shivia bengal poverty charity logo
Registered Charity Number 1126444

Shivia is a UK registered charity working in India. Our mission is to empower the poorest to create livelihoods, boost income and inspire permanent change.

We have chosen to work in rural West Bengal, one of India’s poorest states, and provide families there with the tools and training needed to start agricultural enterprises that will provide a regular increase in household income.

We aim to promote enterprise and not dependency, and empower the people in most need, particularly women, to work their own way out of poverty and provide a brighter future for their children. In 2017, Shivia was voted International Charity of the Year by the Charity Times.

Image of a small indian boy holding a chicken

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More about Shivia

“I am delighted to be the patron of Shivia. I wholeheartedly support the approach that people should be given the tools to help themselves out of poverty. Through years of practical experience Shivia has developed a really robust livelihood development programme which is making a significant difference to the quality of life of families in West Bengal.” Nick Jenkins, Patron of Shivia

 “When I visit poor communities and speak with women about their lives, they tell me about the daily struggle to give their children a chance at a better life than they had. And a lot of times, one of the most powerful weapons in that struggle is a small flock of chickens.” Melinda Gates, Co-Chair of the Bill and Melinda Gates Foundation

Shivia is changing lives with chickens. We provide women living in poverty with the tools and training to start a small enterprise from home –our life-changing poultry toolkits allow them to earn money by raising chickens and selling the products – eggs and birds. Our poultry toolkits are delivered by our dedicated field team who are recruited from the villages where we work on the outskirts of Kolkata. We call this programme Poultry Development Services.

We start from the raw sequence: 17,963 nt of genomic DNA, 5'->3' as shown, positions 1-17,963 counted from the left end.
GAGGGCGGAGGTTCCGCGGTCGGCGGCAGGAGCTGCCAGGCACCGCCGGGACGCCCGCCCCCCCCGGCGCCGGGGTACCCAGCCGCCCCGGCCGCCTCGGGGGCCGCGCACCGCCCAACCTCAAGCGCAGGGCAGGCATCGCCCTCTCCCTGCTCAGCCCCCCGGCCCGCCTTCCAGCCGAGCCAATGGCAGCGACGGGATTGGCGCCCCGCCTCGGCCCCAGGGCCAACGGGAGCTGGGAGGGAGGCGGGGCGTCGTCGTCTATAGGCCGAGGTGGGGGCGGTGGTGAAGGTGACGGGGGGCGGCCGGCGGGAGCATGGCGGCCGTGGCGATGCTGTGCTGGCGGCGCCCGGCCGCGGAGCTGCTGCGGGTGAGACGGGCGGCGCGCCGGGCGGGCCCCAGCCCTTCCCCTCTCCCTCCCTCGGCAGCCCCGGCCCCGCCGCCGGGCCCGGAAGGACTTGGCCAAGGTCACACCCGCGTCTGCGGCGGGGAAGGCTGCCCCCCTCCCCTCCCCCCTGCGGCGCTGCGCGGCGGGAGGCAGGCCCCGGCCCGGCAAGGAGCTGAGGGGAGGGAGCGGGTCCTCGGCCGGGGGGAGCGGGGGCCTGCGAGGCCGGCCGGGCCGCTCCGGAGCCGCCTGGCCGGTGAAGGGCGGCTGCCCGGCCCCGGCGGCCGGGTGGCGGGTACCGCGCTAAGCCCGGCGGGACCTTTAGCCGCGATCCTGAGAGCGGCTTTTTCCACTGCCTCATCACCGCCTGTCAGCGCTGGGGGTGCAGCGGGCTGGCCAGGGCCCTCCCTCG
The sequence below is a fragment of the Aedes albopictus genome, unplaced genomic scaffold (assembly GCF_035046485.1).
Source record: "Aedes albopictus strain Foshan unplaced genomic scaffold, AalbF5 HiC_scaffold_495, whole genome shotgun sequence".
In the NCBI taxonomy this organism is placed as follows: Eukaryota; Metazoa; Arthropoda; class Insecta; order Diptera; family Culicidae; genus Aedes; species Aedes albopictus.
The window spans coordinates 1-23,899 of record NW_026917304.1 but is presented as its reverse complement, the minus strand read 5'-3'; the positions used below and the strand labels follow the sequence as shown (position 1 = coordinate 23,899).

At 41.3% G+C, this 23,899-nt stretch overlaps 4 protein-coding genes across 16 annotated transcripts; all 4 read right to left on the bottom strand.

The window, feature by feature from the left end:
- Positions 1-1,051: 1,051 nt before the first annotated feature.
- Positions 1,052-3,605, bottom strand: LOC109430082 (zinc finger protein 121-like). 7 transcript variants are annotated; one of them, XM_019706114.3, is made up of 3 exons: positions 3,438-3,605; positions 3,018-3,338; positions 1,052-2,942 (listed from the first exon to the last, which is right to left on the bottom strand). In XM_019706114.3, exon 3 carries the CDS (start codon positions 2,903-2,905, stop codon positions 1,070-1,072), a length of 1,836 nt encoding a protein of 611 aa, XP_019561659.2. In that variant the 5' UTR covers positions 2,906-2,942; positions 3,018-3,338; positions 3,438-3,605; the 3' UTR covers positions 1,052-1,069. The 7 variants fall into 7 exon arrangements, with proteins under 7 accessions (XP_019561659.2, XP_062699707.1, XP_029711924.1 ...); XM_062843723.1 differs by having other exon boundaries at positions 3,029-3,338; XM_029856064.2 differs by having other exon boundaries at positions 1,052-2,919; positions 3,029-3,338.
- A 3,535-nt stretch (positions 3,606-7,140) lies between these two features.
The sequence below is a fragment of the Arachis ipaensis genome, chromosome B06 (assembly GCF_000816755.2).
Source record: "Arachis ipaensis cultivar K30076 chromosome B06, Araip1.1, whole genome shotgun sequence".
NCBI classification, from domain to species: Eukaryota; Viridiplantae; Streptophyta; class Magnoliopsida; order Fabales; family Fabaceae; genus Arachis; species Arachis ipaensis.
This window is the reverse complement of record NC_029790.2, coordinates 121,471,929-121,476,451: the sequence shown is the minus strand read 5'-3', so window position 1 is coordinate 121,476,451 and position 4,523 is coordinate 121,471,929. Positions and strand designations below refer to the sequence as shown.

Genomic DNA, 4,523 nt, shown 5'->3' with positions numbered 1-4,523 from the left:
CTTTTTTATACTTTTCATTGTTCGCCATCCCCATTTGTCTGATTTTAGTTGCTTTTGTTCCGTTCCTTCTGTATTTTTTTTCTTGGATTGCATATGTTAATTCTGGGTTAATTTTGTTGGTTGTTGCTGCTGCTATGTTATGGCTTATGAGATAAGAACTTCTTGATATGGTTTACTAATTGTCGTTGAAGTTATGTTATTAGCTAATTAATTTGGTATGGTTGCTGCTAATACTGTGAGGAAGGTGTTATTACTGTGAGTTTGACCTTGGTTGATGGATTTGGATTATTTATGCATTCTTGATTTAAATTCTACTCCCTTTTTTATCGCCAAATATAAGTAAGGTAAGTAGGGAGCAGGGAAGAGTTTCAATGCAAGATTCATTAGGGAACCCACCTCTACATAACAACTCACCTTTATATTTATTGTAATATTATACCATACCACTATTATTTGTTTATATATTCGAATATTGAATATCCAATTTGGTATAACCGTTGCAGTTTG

How can I help?

With a donation of just £15 you could give a woman struggling to support her family one of our life-changing poultry toolkits:

  • 10 one-day-old chicks or ducks (cost = £4)
  • Vaccinations and medications to prevent disease (cost = £1)
  • 2kgs bag of chick feed (cost = £1)
  • Six months of training and mentoring in poultry rearing and financial management from one of our locally recruited field staff (cost = £9)

How do chickens change lives?

Since 2011, we have worked with over 14,500 very poor families in over 1,300 villages near Kolkata and distributed over 76,000 income-generating poultry toolkits. With an average of six members per household, we estimate that our Poultry Development Services programme has impacted the lives of over 87,000 people. The key changes include:
  • Up to 30% increase in household income – farmers can earn £45 from one toolkit in the first year.
  • Women’s lives improve - they are empowered by the capacity to earn and are able to make spending decisions. They are respected by both family and their local community.
  • Children benefit from a healthier diet and access to a better education – when women earn they spend on their family before themselves.

Sabera’s Story

Sabera lives in a village near Kolkata. Two years ago, her husband died after suffering a stroke, leaving Sabera and her three daughters with no source of income and their prospects looking bleak. We introduced Sabera to our Poultry Development Services programme and her life changed completely. With the tools and training we gave her, she started her own back-yard enterprise, raising chickens and selling the produce. Over the next two years she continued to build her enterprise with a few more toolkits, earning a small but regular income to provide for her family. Her daughters did not have to leave school and marry young. They had a healthy diet, with plenty of eggs and chickens readily at hand. Then Sabera used the money, skills and confidence she gained from her poultry faming enterprise to start a new business. She runs a small roadside café selling tea and… guess what? Omelettes!

Image of an indian lady holding a bowl
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